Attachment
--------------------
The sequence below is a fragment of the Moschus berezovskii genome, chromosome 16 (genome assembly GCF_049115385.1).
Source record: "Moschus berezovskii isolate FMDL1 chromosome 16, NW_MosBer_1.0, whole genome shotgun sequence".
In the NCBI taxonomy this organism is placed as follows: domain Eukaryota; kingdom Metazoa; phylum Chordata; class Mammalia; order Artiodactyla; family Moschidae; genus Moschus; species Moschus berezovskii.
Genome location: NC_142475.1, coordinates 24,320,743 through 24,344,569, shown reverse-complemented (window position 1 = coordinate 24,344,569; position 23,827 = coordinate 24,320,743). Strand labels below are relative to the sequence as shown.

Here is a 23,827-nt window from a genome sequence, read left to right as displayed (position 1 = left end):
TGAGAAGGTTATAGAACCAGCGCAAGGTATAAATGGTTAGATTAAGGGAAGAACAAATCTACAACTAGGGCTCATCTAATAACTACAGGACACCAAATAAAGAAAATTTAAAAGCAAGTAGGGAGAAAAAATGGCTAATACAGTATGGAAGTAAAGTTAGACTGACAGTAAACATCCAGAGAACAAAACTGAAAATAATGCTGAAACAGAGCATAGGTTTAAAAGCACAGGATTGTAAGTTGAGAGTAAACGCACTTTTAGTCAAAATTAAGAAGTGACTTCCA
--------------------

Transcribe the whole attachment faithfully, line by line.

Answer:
The sequence below is a fragment of the Moschus berezovskii genome, chromosome 16 (genome assembly GCF_049115385.1).
Source record: "Moschus berezovskii isolate FMDL1 chromosome 16, NW_MosBer_1.0, whole genome shotgun sequence".
In the NCBI taxonomy this organism is placed as follows: domain Eukaryota; kingdom Metazoa; phylum Chordata; class Mammalia; order Artiodactyla; family Moschidae; genus Moschus; species Moschus berezovskii.
Genome location: NC_142475.1, coordinates 24,320,743 through 24,344,569, shown reverse-complemented (window position 1 = coordinate 24,344,569; position 23,827 = coordinate 24,320,743). Strand labels below are relative to the sequence as shown.

Here is a 23,827-nt window from a genome sequence, read left to right as displayed (position 1 = left end):
TGAGAAGGTTATAGAACCAGCGCAAGGTATAAATGGTTAGATTAAGGGAAGAACAAATCTACAACTAGGGCTCATCTAATAACTACAGGACACCAAATAAAGAAAATTTAAAAGCAAGTAGGGAGAAAAAATGGCTAATACAGTATGGAAGTAAAGTTAGACTGACAGTAAACATCCAGAGAACAAAACTGAAAATAATGCTGAAACAGAGCATAGGTTTAAAAGCACAGGATTGTAAGTTGAGAGTAAACGCACTTTTAGTCAAAATTAAGAAGTGACTTCCA